No protocol was in place for routine imaging after filter placement or retrieval. Approximately half of the patients included in this review had subsequent imaging performed at various times. The imaging showed that 74 patients had VTE that developed after filter placement. In those 74 patients, 85 VTEs were diagnosed. Forty-one of those 85 VTEs (48.2%) occurred in patients who had no VTE before filter placement. In these cases, the filter had been placed strictly for prophylaxis, and the subsequent VTE could be viewed as a consequence of filter insertion. Twenty-six VTEs found after filter placement occurred during the index hospitalization and included 9 pulmonary emboli. Sixteen of the remaining VTEs were pulmonary emboli that developed after discharge from the hospital, all of which occurred with the filter still in place. Eighty-nine percent of VTEs after IVC filter placement occurred in patients not receiving anticoagulants.
Thirty nine of 952 patients included in this review died before leaving the hospital. Of the remaining 913 patients, 78 (8.5%) had no mention of IVC filter placement in the discharge summary. Two hundred seven patients had no documented follow-up data at Boston Medical Center, and 360 patients had no mention of the IVC filter during subsequent medical follow-up care at our institution.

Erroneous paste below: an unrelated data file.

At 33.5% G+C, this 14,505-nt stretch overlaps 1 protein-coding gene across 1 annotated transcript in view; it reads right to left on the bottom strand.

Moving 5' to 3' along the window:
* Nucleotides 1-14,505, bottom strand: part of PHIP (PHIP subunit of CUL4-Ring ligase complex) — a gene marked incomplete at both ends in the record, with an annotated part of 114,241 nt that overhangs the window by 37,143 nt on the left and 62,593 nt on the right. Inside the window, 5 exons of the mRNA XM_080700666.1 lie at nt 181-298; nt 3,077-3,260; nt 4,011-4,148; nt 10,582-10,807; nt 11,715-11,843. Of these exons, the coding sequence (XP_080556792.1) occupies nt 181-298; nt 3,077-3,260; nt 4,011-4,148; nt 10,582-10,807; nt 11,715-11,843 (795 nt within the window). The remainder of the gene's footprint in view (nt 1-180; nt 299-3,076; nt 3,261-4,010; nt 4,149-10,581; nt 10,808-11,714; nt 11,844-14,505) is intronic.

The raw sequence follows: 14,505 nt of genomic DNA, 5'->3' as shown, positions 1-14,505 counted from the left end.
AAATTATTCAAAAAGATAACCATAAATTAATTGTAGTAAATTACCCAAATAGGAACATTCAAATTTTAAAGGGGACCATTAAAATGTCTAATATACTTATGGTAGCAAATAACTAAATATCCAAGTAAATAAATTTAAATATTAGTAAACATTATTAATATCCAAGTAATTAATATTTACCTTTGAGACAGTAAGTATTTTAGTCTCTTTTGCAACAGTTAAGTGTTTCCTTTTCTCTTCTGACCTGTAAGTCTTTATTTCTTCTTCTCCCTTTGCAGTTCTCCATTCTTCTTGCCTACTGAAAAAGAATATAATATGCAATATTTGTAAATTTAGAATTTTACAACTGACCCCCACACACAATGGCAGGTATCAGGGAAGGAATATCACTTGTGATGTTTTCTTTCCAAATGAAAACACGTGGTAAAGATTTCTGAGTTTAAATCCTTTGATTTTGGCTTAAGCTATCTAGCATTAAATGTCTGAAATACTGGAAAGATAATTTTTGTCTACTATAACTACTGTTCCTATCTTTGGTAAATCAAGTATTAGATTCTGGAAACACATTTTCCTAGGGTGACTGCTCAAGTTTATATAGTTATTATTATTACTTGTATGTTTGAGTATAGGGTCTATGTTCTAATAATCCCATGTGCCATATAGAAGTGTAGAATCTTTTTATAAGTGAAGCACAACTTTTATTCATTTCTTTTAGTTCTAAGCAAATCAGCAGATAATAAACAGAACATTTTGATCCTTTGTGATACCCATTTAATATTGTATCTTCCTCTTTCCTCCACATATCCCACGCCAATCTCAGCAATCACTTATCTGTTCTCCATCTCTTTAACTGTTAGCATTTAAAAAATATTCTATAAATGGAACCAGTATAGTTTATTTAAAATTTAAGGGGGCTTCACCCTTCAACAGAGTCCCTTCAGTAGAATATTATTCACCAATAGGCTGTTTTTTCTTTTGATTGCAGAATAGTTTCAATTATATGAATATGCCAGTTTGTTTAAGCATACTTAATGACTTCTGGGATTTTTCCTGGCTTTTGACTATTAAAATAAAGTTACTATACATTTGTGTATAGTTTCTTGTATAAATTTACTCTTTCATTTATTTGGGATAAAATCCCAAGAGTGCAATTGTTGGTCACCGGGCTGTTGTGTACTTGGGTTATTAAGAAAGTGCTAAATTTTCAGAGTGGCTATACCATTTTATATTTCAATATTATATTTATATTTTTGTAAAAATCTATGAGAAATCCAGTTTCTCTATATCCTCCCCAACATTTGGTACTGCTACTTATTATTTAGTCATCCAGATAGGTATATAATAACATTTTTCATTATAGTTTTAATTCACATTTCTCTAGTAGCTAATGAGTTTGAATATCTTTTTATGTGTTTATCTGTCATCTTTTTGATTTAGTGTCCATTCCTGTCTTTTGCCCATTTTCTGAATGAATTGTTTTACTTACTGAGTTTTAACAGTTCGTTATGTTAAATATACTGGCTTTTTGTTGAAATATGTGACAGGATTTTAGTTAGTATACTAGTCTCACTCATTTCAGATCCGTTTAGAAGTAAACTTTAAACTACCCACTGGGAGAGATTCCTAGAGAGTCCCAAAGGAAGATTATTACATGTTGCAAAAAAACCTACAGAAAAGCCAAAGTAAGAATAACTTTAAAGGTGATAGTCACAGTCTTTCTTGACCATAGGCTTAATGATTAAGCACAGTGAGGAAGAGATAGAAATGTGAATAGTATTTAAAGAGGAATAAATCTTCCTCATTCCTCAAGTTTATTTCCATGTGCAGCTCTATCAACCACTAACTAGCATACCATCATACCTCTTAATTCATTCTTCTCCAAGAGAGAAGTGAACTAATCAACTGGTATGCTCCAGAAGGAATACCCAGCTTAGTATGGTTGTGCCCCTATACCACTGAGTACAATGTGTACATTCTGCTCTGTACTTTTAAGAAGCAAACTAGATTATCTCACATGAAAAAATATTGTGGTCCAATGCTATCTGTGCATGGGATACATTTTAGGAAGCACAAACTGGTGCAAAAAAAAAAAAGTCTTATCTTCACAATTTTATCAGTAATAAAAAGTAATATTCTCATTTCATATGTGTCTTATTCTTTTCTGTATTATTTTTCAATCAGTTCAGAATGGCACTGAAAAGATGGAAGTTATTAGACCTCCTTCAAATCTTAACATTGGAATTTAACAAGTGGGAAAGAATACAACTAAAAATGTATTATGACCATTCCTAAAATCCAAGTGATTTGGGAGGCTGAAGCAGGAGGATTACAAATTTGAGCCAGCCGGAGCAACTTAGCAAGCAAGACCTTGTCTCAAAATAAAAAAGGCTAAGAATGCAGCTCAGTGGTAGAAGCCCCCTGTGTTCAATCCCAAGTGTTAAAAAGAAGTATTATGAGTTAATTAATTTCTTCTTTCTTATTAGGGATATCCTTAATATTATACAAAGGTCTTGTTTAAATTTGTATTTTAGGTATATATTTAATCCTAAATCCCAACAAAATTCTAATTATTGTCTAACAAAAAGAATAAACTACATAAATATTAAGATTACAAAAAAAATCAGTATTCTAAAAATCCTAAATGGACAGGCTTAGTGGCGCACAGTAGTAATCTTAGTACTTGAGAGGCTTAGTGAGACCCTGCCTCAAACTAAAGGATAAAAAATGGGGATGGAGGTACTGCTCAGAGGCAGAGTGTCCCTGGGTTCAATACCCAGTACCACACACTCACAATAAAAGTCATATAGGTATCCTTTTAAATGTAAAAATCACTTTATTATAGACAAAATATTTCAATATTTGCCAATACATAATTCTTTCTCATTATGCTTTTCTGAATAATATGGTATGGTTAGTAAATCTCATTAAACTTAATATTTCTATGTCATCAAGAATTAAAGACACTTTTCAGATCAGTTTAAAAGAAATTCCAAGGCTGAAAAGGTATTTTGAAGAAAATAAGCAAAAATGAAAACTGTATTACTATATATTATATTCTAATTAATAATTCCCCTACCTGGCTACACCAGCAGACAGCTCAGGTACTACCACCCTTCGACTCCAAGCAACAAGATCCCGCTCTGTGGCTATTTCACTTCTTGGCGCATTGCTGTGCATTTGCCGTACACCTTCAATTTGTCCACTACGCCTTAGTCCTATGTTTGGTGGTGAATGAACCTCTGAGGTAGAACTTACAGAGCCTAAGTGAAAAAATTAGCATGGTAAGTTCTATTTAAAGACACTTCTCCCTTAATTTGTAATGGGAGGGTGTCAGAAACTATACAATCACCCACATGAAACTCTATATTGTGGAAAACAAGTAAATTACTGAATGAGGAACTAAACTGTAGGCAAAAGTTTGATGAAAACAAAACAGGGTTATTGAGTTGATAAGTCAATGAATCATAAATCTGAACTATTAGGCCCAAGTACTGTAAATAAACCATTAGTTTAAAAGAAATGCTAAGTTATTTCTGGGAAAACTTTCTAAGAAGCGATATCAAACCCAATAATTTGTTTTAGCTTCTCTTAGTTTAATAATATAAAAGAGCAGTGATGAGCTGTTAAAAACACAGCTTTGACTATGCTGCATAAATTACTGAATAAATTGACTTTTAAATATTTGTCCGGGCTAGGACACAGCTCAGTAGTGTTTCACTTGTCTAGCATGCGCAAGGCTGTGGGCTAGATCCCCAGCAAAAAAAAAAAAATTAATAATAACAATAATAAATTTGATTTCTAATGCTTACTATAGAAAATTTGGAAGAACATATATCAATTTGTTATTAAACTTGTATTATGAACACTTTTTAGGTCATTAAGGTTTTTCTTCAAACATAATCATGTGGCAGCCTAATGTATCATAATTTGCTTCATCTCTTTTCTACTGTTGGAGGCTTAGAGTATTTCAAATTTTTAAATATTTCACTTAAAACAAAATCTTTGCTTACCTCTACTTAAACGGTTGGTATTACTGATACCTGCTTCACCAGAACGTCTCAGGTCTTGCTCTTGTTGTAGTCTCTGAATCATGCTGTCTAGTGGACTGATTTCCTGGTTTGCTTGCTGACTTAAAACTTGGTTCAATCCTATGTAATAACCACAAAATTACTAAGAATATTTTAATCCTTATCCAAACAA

An attempt was made to remove 71 of 679 retrievable filters (10.5%) placed. Among the 679 filters, 608 retrievals (89.5%) were not attempted, 58 retrievals (8.5%) were successful, and 13 retrieval attempts (1.9%) failed. Of the 58 successful reteievals, 15 (25.9%) had their filter removed during the index hospitalization, and 43 (74.1%) had their filter removed after hospital discharge. Retrieval attempts failed in 13 of 71 patients (18.3% of attempts) for the following reasons: filter embedded in the IVC (n = 8), filter protruding through a blood vessel (n = 3), abnormal filter position (n = 2), or clot within the filter (n = 1). One patient had more than 1 reason for retrieval failure, including a clot in the filter, and protrusion from the IVC. Of these unsuccessful attempts, 2 occurred during the index hospitalization, 1 shortly after discharge, and the remaining 10 failed after the filter had been in place for more than 85 days (Figure 3). The median retrieval time after filter placement was 122 days (range, 2-1931 days). No complications of filter retrieval were documented.